Well, I did it! 
I climbed Mt. Kilimanjaro!

We reached the summit about 4 pm Wednesday afternoon, August 14th. It was easily the most difficult thing I have ever done on every level. Many times I found myself questioning why am I doing this? I’ve hiked and climbed a good portion of my life, but this ~ this was different. It’s impossible to write an entry regarding something as transformational as this experience. What I will try to convey are the highlights. 

Being outside trekking up a mountain in Africa IS as magical as it sounds. 60 miles of life zones that were amazing to experience first hand. Walking in, up and out of the clouds … Surreal. On the second day we turned the corner and “BAM” there she was, the first time we all finally saw Kili. She was daunting and exilerating all at the same time. But honestly, I was scared. To see a mountain that massive and think I could be successful in reaching the top seemed arrogant. From that point forward she would stare down at me everyday and everyday I would quietly mutter under my breath my respect … and request mercy. In all my years on the planet one of the things I know for certain :: Mother Nature is a reckoning force. 

The most valuable piece of the entire adventure was The Porters. Onest, our Head Guide with the sweetest, kindest eyes put us at ease and softly encouraged us on our way. Sunday, one of our Assistant Guides has a smile & belly laugh that are infectious and can change your mood as quickly as the weather on that mountain, while offering reassurance and trust in his skills. Then, there was the second Assistant Guide, Pablo who often goes by “Rasta” who’s unsuspecting lanky frame was cheerful, attentive, knowledgable & freakishly strong. 

There were another 30 Porters that made our trek possible. David, Felix and Mark made sure we were fed three times a day (when our appetites would comply). Our meals were well thought out and I was always amazed at the food. Porters carried our tents, food, supplies, water and gear while we managed our “day packs”. Each Porter has a weight limit of 33 pound plus their own stuff - which roughly equates to 35 to 40 pounds. Everything is placed in large waterproof bags that they balance on the nape of their necks or atop their heads. If you think you have a difficult job I beg you to witness what these men do while smiling and thanking you for coming to their country.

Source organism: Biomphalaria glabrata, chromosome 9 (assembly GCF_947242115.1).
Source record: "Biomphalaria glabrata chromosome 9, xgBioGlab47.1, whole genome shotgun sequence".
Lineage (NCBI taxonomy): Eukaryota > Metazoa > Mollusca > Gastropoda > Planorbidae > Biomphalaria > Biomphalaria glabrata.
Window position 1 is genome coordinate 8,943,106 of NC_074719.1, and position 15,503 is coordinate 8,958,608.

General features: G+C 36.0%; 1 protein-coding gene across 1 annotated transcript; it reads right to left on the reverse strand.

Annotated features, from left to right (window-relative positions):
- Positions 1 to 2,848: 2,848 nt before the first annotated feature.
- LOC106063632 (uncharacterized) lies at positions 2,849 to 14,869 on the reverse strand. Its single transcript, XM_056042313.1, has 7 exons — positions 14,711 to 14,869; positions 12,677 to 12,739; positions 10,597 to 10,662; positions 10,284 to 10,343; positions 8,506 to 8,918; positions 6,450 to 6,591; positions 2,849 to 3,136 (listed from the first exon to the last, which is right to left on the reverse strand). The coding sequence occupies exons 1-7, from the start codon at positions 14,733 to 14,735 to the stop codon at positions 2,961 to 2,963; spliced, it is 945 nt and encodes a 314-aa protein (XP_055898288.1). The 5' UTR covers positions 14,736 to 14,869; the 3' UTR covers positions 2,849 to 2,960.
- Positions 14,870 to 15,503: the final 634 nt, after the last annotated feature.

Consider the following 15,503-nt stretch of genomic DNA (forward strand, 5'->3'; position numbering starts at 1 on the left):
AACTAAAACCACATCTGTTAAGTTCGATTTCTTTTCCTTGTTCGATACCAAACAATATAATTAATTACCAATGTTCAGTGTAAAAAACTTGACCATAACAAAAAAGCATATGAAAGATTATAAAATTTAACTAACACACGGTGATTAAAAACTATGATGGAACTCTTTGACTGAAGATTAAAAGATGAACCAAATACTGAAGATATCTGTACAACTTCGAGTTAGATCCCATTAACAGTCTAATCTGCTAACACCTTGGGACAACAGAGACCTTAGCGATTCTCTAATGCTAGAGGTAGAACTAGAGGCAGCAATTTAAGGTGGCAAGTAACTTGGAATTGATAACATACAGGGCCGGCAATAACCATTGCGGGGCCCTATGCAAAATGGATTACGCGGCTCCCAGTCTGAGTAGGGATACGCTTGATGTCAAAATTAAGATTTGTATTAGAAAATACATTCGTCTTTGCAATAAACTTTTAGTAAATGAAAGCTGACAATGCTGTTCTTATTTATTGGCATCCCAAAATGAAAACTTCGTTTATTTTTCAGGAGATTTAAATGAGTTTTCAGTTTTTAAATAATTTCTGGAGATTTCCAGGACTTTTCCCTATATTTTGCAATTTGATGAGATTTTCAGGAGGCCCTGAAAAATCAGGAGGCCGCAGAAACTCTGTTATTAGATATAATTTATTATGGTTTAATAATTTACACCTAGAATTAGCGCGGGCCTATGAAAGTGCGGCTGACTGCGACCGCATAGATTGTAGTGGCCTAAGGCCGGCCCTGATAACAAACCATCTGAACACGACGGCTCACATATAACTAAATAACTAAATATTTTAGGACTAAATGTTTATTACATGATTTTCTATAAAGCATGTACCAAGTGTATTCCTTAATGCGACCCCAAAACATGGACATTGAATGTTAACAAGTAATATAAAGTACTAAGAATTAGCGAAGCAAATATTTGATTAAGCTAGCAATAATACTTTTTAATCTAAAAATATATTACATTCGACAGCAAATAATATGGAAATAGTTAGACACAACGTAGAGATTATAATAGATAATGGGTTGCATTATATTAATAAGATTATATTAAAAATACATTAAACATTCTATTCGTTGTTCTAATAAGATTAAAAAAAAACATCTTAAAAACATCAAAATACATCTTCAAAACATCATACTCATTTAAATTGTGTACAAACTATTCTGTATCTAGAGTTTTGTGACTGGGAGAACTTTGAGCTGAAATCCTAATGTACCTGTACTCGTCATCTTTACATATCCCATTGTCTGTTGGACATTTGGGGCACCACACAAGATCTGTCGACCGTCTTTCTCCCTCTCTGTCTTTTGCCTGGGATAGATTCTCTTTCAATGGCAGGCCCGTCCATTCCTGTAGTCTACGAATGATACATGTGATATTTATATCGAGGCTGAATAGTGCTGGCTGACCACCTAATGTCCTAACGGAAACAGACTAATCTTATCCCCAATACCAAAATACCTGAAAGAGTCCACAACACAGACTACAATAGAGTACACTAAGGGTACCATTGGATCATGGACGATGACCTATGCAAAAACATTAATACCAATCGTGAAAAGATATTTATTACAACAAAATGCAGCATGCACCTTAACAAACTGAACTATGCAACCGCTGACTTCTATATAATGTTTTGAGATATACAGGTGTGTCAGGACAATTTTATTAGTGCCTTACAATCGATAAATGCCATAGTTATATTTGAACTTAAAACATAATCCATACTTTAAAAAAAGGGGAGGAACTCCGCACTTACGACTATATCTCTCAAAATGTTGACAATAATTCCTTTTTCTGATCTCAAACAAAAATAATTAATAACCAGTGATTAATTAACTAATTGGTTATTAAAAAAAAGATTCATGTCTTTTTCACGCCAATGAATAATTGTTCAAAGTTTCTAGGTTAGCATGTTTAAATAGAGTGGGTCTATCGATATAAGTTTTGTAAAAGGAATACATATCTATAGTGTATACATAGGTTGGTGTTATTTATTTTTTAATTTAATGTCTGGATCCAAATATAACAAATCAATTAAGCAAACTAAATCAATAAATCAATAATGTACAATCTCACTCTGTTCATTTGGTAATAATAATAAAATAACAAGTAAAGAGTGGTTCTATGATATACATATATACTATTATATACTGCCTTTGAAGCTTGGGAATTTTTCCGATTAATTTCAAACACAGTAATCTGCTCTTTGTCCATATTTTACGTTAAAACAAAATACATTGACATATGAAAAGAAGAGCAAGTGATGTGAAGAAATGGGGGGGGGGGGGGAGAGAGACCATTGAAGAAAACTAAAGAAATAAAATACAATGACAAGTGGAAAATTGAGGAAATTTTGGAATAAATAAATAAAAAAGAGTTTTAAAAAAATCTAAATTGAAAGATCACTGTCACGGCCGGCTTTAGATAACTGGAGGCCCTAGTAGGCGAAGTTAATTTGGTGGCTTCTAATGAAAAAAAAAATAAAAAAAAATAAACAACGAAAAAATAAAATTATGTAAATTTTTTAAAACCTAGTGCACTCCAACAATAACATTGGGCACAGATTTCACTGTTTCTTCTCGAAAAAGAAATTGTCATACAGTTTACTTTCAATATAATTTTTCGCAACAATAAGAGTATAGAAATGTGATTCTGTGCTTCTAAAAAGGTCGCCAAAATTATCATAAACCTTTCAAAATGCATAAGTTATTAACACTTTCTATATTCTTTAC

As we would hike our daily route these Porters would dash by us as if we were standing still. They would race each other for fun and in order to secure the “best” campsite for that evening. As they passed, sweat rolling from their bodies saying “jambo”! Some of these Porters were just boys (rule is you have to be 18, but some lie about their age for the work) others were grown men aged with experience and physical hardship. On long hiking days of 8-9 hours we were greeted with song and dance from this lovely group of people. They were honestly proud of us for finishing everyday. What a selfless existence. 

Over those 9 days we learn about our Guides lives… why the do this, what their family think of their jobs, how they are treated by their company and what it was like only years ago before KPAP ( Kilimanjaro Porters Assistance Project). We discovered that some companies still don’t comply with the weight limit and some Porters carry way too much so the profit margin is greater for the company. We did business via Thompson Safaris and we were assured countess times how ethical, involved and fair they were. Many Porters strive to work with such companies so they can have good working conditions, meals, proper equipment, good wages & fair tips. 
When I arrived at KPAP to drop off the socks I’d collected from SmartWool I heard stories that rattled my insides. I interviewed David, who helps run KPAP as he told me his story of when he started as a Porter. Sadly, I know there are many stories like his. 

This mountain was difficult for me. Maybe for some it’s a long hike, but for me it was not. My body was strong enough, but my lungs worked hard. I had my struggle with altitude sickness the morning after summiting, and camping at 18,500 feet. I couldn’t sleep at that altitude or in that type of cold. I had been congested since day two and breathing only thru my mouth made it challenging. I woke, vomited and started down just ahead of my group. Within 30 mins I started feeling better but a slight fever had set in. It was a long hard day that had me in tears when I arrived at camp that day… Relieved, tired and ready to be done. My body couldn’t regulate it’s temperature and was pissed at me. I laid down for a nap and within 2 hours was feeling so much better. We had a ceremony for the Porters that evening before the sunset, then I climbed in my bag, got toasty warm (as warm as you can at 12,800 feet) and slept. I skipped dinner and hadn’t eaten since the previous days breakfast. The next day - I was back at nearly 100%.  
Besides having the goal of summiting, I also had the “job” of filming this journey which was also taxing as well. Always keeping my “eye” on and aware, anticipating that “capture” while maintaining all my systems - emotional, physical, intellectual, spiritual… 
Needless to say, I’m tired. 

We descended from the summit in a day and a half. Each step down was like breathing in water, my body a sponge, soaking in the richness of life. We slept with glaciers the night before and now I was walking in a rain forest. 

Now I’m back at the spot were I started. Waiting for the electricity to come back on so I can post this.  
It may take me months (once I get home in October) for me to review all this content… I can’t wait to see what stories surface. I have a million of them jolting thru my body right now. Gratitude seems to be the theme.